In our new series of the Live Life Better podcast, Melissa Hemsley is taking us on a journey of discovery through the senses.
In this sensory teaser episode Melissa invited Bompas & Parr co-founder Sam Bompas into the studio, where he explained the different ways that all of our senses work together to create experiences that improve our lives. Have a listen below and read on for four things we learnt from this episode…
Sight is the fastest sense
It’ll come as no surprise that the things we look at have the potential to affect our mood – in fact, according to Sam, sight works 10 times faster than our other senses. So how does he go out of his way to create visually pleasing experiences for everyone on an everyday basis?
“One I like doing is having tremendous amounts of pattern [in my outfit].” Sam says, explaining that it helps cover up any splatters of food or drink he may encounter in his day to day job. “But the thing that I’ve found from doing that is that total strangers come up and speak to me – they may not say anything very nice but at least you’re breaking down those awkward barriers to communication and it takes you all sorts of places.”
And in terms of what we can all do to make the world a nice place to look at? Wear yellow, Sam says. “You’re seeing a lot of people this winter going to yellows for their jackets, thank god we can put pink behind us. But yellow is a colour that I can fully endorse and fully get behind, and of course it’s the colour of happiness as well.”
Music can affect the heart rate
Sam admits that he’s “obsessed with sound at the moment”. He says: “I’m deaf in one ear, which is completely self-inflicted so it means I really value the ear that’s still working.
“Sound and music can have a very profound impact on your heart rate,” Sam explains. “One of the studies that I really love was done by psychologists up at UCL, Professor Joe Devlin. What he did is he was investigating what happens to people when they watch a musical. And apparently if you go see a piece of musical theatre, your heart rate changes so dramatically it’s almost as if you’ve been playing sport. So it’s a whole work out just by going to see a musical. What’s also really interesting that they didn’t anticipate at all, while they’ve wired everyone up and they’re watching My Fair Lady, I believe, they found that everyone’s heart rate in the audience actually synchronised.”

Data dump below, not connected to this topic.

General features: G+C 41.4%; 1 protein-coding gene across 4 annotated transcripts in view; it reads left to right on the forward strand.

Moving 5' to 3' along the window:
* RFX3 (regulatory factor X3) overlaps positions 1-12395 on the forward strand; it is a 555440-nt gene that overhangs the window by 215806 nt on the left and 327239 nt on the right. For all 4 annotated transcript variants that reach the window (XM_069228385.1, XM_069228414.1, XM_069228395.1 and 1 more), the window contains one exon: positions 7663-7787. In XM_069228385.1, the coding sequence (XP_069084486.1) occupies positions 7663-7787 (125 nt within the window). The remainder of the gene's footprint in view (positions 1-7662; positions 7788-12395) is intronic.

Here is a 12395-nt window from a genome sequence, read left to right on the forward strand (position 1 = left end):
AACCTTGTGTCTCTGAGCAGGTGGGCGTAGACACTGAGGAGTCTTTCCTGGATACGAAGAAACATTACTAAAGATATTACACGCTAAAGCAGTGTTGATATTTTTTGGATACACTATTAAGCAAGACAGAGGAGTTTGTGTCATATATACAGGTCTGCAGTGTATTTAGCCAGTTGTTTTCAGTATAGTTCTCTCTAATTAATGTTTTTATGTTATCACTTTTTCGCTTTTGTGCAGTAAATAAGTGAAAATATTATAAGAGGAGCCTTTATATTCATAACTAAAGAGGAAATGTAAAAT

Interpersonal touch can have a significant impact
Some people might find touching others awkward or feel like they’re having their personal space invaded when someone else touches them. But Sam says that interpersonal touch is “really crucial”.
He says: “You see that sports teams that touch each other a lot, whether it’s like fist bumping, they win more. The more you touch other people the better it is. But you have to gauge the length of time that you’re touching other people.
“There’s one wonderful study that shows that waiters that touch their guests very lightly on the arm for less than three seconds – and less than three seconds is really crucial – get much, much bigger tips than waiters that don’t touch their customers at all.”
Smell can be very powerful
Smell is often touted as the most powerful of our senses – and Melissa would certainly agree with its influence. She says: “I had a dance teacher when I was younger and he had a really strong perfume and I couldn’t remember my steps when I was smelling it because I found it over-intoxicating. It was a nice smell but maybe because I was especially sensitive.”
Sam agrees that smell can be powerful – but says that as we get older, we become less sensitive to stimuli. “You lose all your senses as you grow up. It doesn’t matter which sense, they all dull down as you grow up,” he says. “And you’ll see it with kids who are covering their ears at things that aren’t particularly noisy for us. For example going on the tube might be completely overwhelming. A lot of that could be because initially a lot of our senses are warning senses so they’re telling us when something’s about to poison us or damage us potentially.”